Originally from Sicily, Paterno grew up in a poor family prior to the Great Depression and only received basic schooling in his childhood, according to Reuters.
He eventually joined the navy and served during World War II, the outlet reported. Later, Paterno pursued a career working on the railways, got married and welcomed two children.
Though he was living through poverty and war, Paterno was always passionate about learning and furthering his education. At age 31, he graduated from high school but then didn't return to the classroom until 2017, according to Reuters.
While enrolled at the University of Palermo, Paterno said he relied on a manual typewriter that his mother gave him after retiring from the railroad in 1984. He also used printed books as opposed to Google for research, the outlet reported.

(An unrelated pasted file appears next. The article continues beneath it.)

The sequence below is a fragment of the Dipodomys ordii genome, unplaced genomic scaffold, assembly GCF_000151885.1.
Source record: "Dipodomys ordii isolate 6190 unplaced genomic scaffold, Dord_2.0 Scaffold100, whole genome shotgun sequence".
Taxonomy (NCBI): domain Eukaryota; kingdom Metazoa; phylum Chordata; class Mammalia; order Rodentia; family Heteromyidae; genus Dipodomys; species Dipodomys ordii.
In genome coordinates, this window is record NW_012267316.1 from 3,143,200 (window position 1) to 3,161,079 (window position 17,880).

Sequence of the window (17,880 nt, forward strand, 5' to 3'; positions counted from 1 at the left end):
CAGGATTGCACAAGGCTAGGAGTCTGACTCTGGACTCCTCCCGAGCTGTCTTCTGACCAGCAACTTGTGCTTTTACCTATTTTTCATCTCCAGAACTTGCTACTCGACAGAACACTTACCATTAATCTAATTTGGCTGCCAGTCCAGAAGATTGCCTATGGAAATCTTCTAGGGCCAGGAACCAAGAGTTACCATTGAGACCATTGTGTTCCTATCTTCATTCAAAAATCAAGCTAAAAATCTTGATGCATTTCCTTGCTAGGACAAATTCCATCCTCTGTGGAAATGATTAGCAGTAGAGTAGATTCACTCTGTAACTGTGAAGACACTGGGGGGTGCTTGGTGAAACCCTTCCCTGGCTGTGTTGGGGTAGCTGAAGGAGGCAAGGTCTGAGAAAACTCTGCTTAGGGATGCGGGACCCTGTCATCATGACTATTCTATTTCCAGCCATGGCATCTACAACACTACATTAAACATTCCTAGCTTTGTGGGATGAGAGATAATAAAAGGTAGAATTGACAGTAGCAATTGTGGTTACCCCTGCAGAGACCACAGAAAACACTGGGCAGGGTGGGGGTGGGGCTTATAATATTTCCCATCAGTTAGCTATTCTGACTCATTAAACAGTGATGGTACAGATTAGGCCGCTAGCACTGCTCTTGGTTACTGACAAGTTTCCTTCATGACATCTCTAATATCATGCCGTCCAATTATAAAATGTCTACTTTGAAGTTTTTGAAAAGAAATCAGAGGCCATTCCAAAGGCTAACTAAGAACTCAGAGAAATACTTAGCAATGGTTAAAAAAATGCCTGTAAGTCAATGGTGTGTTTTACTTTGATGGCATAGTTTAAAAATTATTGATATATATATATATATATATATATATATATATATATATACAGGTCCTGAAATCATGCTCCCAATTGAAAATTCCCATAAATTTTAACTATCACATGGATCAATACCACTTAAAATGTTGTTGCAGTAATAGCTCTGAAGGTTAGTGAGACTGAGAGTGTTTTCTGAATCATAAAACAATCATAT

In March, Paterno faced another challenge when the coronavirus pandemic hit Italy, halting his in-person classes and forcing him to learn through video conferences from his home in Palermo.
Still, his determination to earn his degree never wavered.
"All of that strengthened us, all of my peer group, all of those who are still alive," he told Reuters. "It didn’t really scare us that much."
Now, with a new college degree, Paterno said he wants to continue learning and looks forward to expanding his knowledge on his own time.
"My project for the future is to devote myself to writing; I want to revisit all the texts I didn’t have a chance to explore further. This is my goal," he explained to the outlet. "Knowledge is like a suitcase that I carry with me, it is a treasure."
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